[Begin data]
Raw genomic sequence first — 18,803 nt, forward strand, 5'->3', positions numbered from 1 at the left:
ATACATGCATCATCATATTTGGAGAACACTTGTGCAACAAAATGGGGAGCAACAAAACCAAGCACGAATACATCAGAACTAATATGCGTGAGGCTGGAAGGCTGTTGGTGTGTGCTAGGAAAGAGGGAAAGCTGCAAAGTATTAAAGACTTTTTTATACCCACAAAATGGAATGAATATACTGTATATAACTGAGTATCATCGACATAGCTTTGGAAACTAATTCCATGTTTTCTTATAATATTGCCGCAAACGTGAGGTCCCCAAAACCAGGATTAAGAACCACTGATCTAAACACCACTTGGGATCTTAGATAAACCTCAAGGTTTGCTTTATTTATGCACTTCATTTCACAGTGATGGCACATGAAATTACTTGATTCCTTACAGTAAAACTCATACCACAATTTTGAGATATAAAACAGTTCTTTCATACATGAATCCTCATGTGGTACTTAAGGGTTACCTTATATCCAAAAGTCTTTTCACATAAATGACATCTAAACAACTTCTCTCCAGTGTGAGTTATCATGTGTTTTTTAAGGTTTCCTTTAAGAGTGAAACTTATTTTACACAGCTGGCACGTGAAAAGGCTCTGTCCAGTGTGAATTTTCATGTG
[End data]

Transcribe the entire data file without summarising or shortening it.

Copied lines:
Raw genomic sequence first — 18,803 nt, forward strand, 5'->3', positions numbered from 1 at the left:
ATACATGCATCATCATATTTGGAGAACACTTGTGCAACAAAATGGGGAGCAACAAAACCAAGCACGAATACATCAGAACTAATATGCGTGAGGCTGGAAGGCTGTTGGTGTGTGCTAGGAAAGAGGGAAAGCTGCAAAGTATTAAAGACTTTTTTATACCCACAAAATGGAATGAATATACTGTATATAACTGAGTATCATCGACATAGCTTTGGAAACTAATTCCATGTTTTCTTATAATATTGCCGCAAACGTGAGGTCCCCAAAACCAGGATTAAGAACCACTGATCTAAACACCACTTGGGATCTTAGATAAACCTCAAGGTTTGCTTTATTTATGCACTTCATTTCACAGTGATGGCACATGAAATTACTTGATTCCTTACAGTAAAACTCATACCACAATTTTGAGATATAAAACAGTTCTTTCATACATGAATCCTCATGTGGTACTTAAGGGTTACCTTATATCCAAAAGTCTTTTCACATAAATGACATCTAAACAACTTCTCTCCAGTGTGAGTTATCATGTGTTTTTTAAGGTTTCCTTTAAGAGTGAAACTTATTTTACACAGCTGGCACGTGAAAAGGCTCTGTCCAGTGTGAATTTTCATGTG